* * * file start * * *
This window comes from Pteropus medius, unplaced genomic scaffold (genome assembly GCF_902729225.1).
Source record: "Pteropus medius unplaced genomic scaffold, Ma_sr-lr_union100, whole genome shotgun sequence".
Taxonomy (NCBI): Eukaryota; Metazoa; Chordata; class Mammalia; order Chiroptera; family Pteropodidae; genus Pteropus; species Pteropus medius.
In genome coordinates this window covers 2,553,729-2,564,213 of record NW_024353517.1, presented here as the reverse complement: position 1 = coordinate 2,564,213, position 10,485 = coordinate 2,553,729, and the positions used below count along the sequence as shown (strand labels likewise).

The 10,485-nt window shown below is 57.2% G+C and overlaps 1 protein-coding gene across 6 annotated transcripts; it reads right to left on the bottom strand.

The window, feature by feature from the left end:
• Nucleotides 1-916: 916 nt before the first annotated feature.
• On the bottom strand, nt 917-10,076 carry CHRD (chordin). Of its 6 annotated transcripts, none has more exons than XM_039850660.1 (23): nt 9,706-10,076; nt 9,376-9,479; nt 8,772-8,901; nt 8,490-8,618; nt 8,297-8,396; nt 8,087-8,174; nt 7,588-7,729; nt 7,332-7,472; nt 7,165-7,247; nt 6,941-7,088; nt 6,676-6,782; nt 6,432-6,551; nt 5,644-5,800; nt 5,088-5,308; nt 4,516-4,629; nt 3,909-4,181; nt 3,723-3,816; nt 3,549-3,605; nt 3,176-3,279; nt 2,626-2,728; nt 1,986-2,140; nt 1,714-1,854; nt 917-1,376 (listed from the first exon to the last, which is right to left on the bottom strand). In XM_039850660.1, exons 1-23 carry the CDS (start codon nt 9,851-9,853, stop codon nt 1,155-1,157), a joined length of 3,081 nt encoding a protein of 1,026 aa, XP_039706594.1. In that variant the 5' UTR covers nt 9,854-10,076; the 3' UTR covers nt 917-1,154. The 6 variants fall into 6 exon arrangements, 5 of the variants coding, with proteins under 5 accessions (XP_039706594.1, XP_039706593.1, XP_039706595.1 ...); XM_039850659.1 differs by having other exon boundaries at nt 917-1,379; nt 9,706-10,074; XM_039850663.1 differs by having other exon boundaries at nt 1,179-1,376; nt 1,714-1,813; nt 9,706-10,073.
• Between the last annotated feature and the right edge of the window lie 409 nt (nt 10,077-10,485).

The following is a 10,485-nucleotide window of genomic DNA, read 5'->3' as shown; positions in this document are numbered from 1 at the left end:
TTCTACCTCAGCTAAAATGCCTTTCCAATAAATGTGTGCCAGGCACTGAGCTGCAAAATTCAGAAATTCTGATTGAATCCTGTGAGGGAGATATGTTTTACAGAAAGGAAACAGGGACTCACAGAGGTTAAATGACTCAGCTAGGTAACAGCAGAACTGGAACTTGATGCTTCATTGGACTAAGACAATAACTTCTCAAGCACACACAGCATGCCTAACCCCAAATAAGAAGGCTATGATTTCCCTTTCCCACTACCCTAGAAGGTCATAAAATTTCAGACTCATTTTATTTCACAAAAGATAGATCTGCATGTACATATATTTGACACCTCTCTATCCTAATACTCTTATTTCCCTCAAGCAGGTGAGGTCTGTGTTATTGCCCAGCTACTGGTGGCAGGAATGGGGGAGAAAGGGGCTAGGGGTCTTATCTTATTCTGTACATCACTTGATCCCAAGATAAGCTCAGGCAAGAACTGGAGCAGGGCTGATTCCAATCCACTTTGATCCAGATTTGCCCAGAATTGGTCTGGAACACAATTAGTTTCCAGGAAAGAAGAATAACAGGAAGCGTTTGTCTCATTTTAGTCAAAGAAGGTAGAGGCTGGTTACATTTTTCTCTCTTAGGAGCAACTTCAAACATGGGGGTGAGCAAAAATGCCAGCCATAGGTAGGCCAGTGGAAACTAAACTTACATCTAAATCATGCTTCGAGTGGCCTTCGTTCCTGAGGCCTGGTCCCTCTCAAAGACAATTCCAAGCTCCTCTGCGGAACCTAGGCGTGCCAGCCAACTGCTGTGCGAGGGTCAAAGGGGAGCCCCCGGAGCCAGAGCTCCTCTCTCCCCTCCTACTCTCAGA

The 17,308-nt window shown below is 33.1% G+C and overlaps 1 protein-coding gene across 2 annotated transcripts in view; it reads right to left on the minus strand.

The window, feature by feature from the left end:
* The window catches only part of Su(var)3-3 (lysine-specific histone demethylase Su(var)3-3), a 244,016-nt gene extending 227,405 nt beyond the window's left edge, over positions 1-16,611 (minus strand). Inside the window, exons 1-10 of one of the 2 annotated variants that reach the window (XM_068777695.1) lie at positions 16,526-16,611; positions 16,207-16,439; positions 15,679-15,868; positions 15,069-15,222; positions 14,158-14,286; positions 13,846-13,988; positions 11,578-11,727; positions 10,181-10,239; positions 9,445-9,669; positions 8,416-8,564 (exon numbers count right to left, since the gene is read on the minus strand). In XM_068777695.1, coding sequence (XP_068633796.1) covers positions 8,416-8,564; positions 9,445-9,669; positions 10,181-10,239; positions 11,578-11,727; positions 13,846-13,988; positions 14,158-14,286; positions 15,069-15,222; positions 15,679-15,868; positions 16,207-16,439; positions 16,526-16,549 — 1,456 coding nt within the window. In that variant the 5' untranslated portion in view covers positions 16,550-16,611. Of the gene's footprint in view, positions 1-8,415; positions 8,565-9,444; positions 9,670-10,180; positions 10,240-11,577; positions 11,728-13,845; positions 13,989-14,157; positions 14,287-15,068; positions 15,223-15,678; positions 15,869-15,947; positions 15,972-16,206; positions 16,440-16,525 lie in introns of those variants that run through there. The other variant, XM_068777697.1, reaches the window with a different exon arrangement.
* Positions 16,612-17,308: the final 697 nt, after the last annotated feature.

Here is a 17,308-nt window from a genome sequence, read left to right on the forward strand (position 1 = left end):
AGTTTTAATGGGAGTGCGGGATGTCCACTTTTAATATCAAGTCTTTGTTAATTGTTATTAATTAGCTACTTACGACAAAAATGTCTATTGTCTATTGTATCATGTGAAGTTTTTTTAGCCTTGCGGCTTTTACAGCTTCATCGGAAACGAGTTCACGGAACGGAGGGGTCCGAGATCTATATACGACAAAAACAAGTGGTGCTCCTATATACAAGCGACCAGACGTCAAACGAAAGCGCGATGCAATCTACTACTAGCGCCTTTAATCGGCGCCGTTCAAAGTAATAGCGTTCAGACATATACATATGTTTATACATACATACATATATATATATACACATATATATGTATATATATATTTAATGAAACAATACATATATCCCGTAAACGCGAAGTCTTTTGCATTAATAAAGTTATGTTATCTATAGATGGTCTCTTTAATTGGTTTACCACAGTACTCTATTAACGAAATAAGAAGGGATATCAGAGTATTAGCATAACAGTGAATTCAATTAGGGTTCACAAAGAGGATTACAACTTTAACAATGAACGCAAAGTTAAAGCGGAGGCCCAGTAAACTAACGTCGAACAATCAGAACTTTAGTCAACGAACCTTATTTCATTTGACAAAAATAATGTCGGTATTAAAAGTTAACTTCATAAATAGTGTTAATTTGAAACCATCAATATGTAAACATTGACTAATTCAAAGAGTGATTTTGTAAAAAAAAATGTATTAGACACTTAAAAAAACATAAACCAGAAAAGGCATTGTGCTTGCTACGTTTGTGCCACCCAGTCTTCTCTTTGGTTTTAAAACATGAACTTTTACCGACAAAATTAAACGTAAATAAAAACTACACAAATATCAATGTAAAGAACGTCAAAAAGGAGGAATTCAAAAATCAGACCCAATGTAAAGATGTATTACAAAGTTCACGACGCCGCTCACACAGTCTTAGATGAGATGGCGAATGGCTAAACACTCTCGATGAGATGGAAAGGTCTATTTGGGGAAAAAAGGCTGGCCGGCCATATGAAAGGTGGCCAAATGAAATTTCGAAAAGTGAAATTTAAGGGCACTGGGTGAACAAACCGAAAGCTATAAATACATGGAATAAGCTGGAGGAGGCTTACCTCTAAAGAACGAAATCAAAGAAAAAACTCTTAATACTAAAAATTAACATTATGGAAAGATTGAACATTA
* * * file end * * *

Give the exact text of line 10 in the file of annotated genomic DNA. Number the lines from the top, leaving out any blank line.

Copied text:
The following is a 10,485-nucleotide window of genomic DNA, read 5'->3' as shown; positions in this document are numbered from 1 at the left end: